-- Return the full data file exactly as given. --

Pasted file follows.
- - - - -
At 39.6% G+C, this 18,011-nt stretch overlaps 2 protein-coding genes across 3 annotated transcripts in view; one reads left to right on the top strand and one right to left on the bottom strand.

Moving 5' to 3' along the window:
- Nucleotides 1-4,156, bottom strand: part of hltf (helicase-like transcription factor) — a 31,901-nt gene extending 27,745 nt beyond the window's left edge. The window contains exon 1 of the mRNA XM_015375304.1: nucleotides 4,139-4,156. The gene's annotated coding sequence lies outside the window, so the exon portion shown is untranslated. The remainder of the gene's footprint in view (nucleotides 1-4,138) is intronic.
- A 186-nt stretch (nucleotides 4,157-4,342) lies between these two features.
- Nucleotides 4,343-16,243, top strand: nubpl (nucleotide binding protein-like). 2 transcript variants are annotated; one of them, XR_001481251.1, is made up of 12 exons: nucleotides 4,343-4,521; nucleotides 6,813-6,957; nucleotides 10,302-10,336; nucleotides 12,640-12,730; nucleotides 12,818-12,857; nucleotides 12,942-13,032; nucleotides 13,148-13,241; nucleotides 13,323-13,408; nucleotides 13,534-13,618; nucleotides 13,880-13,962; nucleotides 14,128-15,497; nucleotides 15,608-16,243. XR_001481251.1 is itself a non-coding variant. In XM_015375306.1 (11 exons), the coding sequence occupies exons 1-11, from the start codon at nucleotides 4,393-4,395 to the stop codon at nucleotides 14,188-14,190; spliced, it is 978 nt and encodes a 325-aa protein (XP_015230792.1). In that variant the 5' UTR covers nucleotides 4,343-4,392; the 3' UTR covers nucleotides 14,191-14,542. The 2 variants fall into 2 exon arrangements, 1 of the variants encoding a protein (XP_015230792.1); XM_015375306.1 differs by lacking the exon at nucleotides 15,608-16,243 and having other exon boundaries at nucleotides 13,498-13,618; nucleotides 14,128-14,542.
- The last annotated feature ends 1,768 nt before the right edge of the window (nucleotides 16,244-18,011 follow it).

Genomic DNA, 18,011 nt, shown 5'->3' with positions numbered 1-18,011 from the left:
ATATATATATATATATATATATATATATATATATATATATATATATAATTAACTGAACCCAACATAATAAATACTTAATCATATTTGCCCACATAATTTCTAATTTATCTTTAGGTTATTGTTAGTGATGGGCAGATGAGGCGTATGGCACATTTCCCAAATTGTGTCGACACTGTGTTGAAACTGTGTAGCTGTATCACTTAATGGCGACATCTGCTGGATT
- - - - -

At 39.6% G+C, this 18,011-nt stretch overlaps 2 protein-coding genes across 3 annotated transcripts in view; one reads left to right on the top strand and one right to left on the bottom strand.

Moving 5' to 3' along the window:
- Nucleotides 1-4,156, bottom strand: part of hltf (helicase-like transcription factor) — a 31,901-nt gene extending 27,745 nt beyond the window's left edge. The window contains exon 1 of the mRNA XM_015375304.1: nucleotides 4,139-4,156. The gene's annotated coding sequence lies outside the window, so the exon portion shown is untranslated. The remainder of the gene's footprint in view (nucleotides 1-4,138) is intronic.
- A 186-nt stretch (nucleotides 4,157-4,342) lies between these two features.
- Nucleotides 4,343-16,243, top strand: nubpl (nucleotide binding protein-like). 2 transcript variants are annotated; one of them, XR_001481251.1, is made up of 12 exons: nucleotides 4,343-4,521; nucleotides 6,813-6,957; nucleotides 10,302-10,336; nucleotides 12,640-12,730; nucleotides 12,818-12,857; nucleotides 12,942-13,032; nucleotides 13,148-13,241; nucleotides 13,323-13,408; nucleotides 13,534-13,618; nucleotides 13,880-13,962; nucleotides 14,128-15,497; nucleotides 15,608-16,243. XR_001481251.1 is itself a non-coding variant. In XM_015375306.1 (11 exons), the coding sequence occupies exons 1-11, from the start codon at nucleotides 4,393-4,395 to the stop codon at nucleotides 14,188-14,190; spliced, it is 978 nt and encodes a 325-aa protein (XP_015230792.1). In that variant the 5' UTR covers nucleotides 4,343-4,392; the 3' UTR covers nucleotides 14,191-14,542. The 2 variants fall into 2 exon arrangements, 1 of the variants encoding a protein (XP_015230792.1); XM_015375306.1 differs by lacking the exon at nucleotides 15,608-16,243 and having other exon boundaries at nucleotides 13,498-13,618; nucleotides 14,128-14,542.
- The last annotated feature ends 1,768 nt before the right edge of the window (nucleotides 16,244-18,011 follow it).

Genomic DNA, 18,011 nt, shown 5'->3' with positions numbered 1-18,011 from the left:
ATATATATATATATATATATATATATATATATATATATATATATATAATTAACTGAACCCAACATAATAAATACTTAATCATATTTGCCCACATAATTTCTAATTTATCTTTAGGTTATTGTTAGTGATGGGCAGATGAGGCGTATGGCACATTTCCCAAATTGTGTCGACACTGTGTTGAAACTGTGTAGCTGTATCACTTAATGGCGACATCTGCTGGATT